The Primrose Ring
"And don't you see," she had urged, at least a score of times, "if we could only teach all the cripples to let their minds run--free-limbed--over hilltops and pleasant places, their natures would never need to warp and wither after the fashion of their poor bodies. And the time to begin is in childhood, when the mind is learning to walk alone."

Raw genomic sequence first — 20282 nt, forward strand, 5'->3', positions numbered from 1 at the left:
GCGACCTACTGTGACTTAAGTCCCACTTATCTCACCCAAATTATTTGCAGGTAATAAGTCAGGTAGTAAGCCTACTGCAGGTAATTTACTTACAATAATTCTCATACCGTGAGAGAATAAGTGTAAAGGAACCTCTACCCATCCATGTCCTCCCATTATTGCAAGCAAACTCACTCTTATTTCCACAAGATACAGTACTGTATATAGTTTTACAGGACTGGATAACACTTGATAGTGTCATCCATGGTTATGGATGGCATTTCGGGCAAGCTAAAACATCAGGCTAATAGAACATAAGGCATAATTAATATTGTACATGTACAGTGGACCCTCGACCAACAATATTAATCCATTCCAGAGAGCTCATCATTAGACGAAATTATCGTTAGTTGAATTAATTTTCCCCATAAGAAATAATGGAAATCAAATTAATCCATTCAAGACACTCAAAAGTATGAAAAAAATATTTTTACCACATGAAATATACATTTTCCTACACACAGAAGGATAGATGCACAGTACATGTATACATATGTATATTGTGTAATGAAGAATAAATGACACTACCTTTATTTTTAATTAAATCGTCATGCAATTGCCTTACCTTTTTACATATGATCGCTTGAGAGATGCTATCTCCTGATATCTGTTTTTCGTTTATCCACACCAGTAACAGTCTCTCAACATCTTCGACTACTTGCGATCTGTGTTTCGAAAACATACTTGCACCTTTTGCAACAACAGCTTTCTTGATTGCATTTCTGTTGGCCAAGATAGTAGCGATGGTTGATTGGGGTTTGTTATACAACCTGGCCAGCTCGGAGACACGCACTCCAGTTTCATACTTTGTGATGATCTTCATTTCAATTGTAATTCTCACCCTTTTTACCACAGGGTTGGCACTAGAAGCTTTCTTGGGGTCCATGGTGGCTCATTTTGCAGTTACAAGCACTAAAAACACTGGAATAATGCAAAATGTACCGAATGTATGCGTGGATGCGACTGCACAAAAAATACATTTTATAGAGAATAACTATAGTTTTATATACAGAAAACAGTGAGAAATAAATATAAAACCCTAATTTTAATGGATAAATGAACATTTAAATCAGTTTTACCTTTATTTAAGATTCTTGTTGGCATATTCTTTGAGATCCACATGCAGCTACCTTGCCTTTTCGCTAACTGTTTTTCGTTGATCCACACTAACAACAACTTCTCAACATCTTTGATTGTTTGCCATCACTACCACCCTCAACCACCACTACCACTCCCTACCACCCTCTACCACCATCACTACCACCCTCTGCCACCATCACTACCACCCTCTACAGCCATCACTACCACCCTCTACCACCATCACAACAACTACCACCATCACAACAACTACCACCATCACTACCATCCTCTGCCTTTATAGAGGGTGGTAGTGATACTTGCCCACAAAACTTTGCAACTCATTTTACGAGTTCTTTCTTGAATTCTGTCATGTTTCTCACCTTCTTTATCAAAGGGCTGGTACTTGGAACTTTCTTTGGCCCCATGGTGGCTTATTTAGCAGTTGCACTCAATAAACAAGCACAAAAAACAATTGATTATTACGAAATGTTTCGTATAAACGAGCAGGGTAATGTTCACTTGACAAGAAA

Usually the House Surgeon was easily convinced to the Margaret MacLean side of any argument; but this time, for reasons of his own, he turned an unsympathetic and stubborn ear. He was coming to believe very strongly that all this fanciful optimism was so much laughing-gas, with only a passing power, and when the effect wore off there would be the Dickens to pay. He did not want to see Margaret MacLean turn into a bitter-minded woman of the world--stripped of her trust and her dreams. He--all of them--had need of her as she was. Her belief in the ultimate good of things and persons, however, was beyond power of human achievement; and the surest cure